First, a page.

Atheist United Church minister starting new secular community in Toronto
Rev. Gretta Vosper is seen at her West Hill United Church, in Toronto, on Wednesday, Aug. 5, 2015. (THE CANADIAN PRESS/Colin Perkel)
Michelle McQuigge, The Canadian Press
Published Wednesday, December 28, 2016 2:47PM EST
TORONTO -- A minister deemed unsuitable by the United Church for declaring herself an atheist is now at the heart of an effort to establish a type of church-style, secular community in Canada.
Gretta Vosper is one of about 10 founding members of Toronto's Oasis Network, believed to be the first of its kind in Canada and due to launch in February.
Oasis communities, which have sprung up in several locations across the United States, are non-faith-based groups that try to draw people together based on five broad-based principles.
Among them are notions that reality is best understood through reason rather than religious insight, and that the world's problems are best addressed by people rather than divine intervention.
Vosper sees setting up the community in Toronto as a natural extension of the work she's already doing at one of the city's churches.
The United Church criticized Vosper for declaring herself an atheist and will hold an ecclesiastical hearing in late 2017 to determine whether or not she will be defrocked as a minister.
Vosper is fighting to keep her job as the pastoral leader of the West Hill United Church in east Toronto and said her involvement with the Oasis community builds upon what she has tried to establish there.
"There's many elements of religion that will be picked up by Oasis, but they're not exclusive to religion," Vosper told The Canadian Press.
"Religion has carried them forward and done it very, very well in many ways, but also in many ways has done it with drastic results. So to distill the best elements of religion in a way that can allow them to be embraced by an increasingly secular world I think is important, and that's what we're doing."
Oasis will maintain many trappings of a traditional church, she said.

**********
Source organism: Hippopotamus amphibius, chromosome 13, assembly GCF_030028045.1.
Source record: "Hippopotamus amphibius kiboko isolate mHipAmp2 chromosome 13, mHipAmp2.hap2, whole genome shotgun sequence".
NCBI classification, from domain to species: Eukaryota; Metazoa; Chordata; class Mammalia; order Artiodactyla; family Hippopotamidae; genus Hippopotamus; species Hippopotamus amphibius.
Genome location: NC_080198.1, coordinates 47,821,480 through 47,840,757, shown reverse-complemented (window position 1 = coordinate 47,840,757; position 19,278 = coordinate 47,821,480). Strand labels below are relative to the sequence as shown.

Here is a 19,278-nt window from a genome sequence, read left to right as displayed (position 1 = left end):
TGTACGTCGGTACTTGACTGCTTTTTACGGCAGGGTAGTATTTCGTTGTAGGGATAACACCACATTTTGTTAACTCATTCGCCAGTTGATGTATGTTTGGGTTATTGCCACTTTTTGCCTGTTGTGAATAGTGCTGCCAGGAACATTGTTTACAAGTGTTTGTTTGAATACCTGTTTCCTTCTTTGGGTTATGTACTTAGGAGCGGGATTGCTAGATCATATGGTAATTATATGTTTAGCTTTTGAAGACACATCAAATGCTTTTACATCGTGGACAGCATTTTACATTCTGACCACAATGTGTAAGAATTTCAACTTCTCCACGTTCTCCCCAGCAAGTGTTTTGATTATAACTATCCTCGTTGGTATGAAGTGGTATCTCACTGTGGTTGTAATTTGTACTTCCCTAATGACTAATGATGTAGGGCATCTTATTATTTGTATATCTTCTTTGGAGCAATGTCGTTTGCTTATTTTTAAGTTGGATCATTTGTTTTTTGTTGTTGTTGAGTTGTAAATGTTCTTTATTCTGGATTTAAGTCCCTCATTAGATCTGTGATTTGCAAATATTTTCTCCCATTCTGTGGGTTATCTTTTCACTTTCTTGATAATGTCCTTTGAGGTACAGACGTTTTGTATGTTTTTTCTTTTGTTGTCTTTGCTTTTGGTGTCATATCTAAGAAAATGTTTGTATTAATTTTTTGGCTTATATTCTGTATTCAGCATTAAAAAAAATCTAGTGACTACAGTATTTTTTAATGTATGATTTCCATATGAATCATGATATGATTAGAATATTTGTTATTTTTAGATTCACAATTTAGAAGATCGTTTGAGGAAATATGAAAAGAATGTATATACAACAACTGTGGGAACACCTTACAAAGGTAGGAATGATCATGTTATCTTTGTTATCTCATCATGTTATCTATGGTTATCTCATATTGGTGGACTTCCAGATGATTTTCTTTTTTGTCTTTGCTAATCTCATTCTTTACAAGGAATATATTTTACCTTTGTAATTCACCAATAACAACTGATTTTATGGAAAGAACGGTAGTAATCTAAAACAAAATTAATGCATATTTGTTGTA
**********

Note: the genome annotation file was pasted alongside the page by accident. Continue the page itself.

The group will gather on Sunday mornings, often seen as the time best-suited for family activities, and congregate in a multi-faith centre in downtown Toronto.
They will offer programs for children while adults listen to a guest speaker or a local musician.
Gatherings will not centre around a single leader, but will instead be shaped by the guest presenters who will help lead discussions of topics that are relevant to the community.
Vosper said the group is open to anyone who shares the five core principles of Oasis: "people are more important than beliefs," "reality is known through reason," "human hands solve human problems," "meaning comes from making a difference, and "be accepting and be accepted."
She said the goal is to create a free-thinking, compassionate community that offers many of the same benefits regular church-goers have experienced.
Vosper said the group is far from an atheist community, adding people of all religious convictions are welcome.
Vosper emerged as a controversial figure in United Church circles when she renounced belief in God and the bible in 2013. She recently told a Church review panel that she identified as an atheist as a sign of solidarity with those who were persecuted for challenging religious fundamentalism or extremism.
In September that review committee issued a report saying Vosper's lack of belief in God, Jesus Christ or the Holy Spirit made her "not suitable" as a minister.
Vosper, 58, who was ordained in 1993, joined her West Hill congregation in 1997 and has been up front about her beliefs for years.
Things came to a head after she wrote an open letter to the church's spiritual leader following the Charlie Hebdo massacre in Paris in January 2015, pointing out that belief in God can motivate bad behaviour.
The general secretary of the church's council decided on the review of her fitness to preach.
Congregation members and fellow ministers have supported her throughout the controversy, with one retired leader asking to be defrocked as a show of support.